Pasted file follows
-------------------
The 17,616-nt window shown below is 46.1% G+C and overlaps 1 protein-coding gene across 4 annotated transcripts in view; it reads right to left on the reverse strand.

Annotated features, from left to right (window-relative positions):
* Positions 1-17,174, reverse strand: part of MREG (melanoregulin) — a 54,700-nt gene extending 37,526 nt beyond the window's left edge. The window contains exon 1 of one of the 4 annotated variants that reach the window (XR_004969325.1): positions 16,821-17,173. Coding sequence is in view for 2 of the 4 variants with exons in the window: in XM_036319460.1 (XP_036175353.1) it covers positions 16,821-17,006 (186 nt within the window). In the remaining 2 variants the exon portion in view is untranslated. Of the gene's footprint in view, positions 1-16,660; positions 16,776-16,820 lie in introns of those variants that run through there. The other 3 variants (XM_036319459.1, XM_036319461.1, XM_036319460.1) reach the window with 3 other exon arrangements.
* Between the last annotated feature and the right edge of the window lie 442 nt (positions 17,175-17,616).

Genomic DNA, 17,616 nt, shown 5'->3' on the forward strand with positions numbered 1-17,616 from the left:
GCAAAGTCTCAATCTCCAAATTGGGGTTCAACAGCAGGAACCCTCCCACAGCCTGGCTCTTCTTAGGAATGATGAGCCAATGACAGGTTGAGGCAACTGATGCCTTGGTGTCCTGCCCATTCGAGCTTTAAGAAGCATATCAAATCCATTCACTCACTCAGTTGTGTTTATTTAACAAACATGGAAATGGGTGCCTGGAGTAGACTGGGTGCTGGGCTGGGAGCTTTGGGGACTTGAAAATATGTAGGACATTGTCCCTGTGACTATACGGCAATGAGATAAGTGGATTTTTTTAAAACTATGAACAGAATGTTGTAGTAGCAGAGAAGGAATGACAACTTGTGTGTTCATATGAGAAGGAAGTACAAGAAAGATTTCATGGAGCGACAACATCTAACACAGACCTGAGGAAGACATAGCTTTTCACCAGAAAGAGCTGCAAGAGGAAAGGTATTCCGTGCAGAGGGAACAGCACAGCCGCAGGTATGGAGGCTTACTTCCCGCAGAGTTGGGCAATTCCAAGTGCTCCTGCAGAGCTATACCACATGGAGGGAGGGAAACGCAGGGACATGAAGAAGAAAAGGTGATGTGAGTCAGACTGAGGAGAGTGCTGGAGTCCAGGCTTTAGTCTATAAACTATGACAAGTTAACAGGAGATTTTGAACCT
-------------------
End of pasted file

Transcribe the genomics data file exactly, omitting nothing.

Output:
The 17,616-nt window shown below is 46.1% G+C and overlaps 1 protein-coding gene across 4 annotated transcripts in view; it reads right to left on the reverse strand.

Annotated features, from left to right (window-relative positions):
* Positions 1-17,174, reverse strand: part of MREG (melanoregulin) — a 54,700-nt gene extending 37,526 nt beyond the window's left edge. The window contains exon 1 of one of the 4 annotated variants that reach the window (XR_004969325.1): positions 16,821-17,173. Coding sequence is in view for 2 of the 4 variants with exons in the window: in XM_036319460.1 (XP_036175353.1) it covers positions 16,821-17,006 (186 nt within the window). In the remaining 2 variants the exon portion in view is untranslated. Of the gene's footprint in view, positions 1-16,660; positions 16,776-16,820 lie in introns of those variants that run through there. The other 3 variants (XM_036319459.1, XM_036319461.1, XM_036319460.1) reach the window with 3 other exon arrangements.
* Between the last annotated feature and the right edge of the window lie 442 nt (positions 17,175-17,616).

Genomic DNA, 17,616 nt, shown 5'->3' on the forward strand with positions numbered 1-17,616 from the left:
GCAAAGTCTCAATCTCCAAATTGGGGTTCAACAGCAGGAACCCTCCCACAGCCTGGCTCTTCTTAGGAATGATGAGCCAATGACAGGTTGAGGCAACTGATGCCTTGGTGTCCTGCCCATTCGAGCTTTAAGAAGCATATCAAATCCATTCACTCACTCAGTTGTGTTTATTTAACAAACATGGAAATGGGTGCCTGGAGTAGACTGGGTGCTGGGCTGGGAGCTTTGGGGACTTGAAAATATGTAGGACATTGTCCCTGTGACTATACGGCAATGAGATAAGTGGATTTTTTTAAAACTATGAACAGAATGTTGTAGTAGCAGAGAAGGAATGACAACTTGTGTGTTCATATGAGAAGGAAGTACAAGAAAGATTTCATGGAGCGACAACATCTAACACAGACCTGAGGAAGACATAGCTTTTCACCAGAAAGAGCTGCAAGAGGAAAGGTATTCCGTGCAGAGGGAACAGCACAGCCGCAGGTATGGAGGCTTACTTCCCGCAGAGTTGGGCAATTCCAAGTGCTCCTGCAGAGCTATACCACATGGAGGGAGGGAAACGCAGGGACATGAAGAAGAAAAGGTGATGTGAGTCAGACTGAGGAGAGTGCTGGAGTCCAGGCTTTAGTCTATAAACTATGACAAGTTAACAGGAGATTTTGAACCT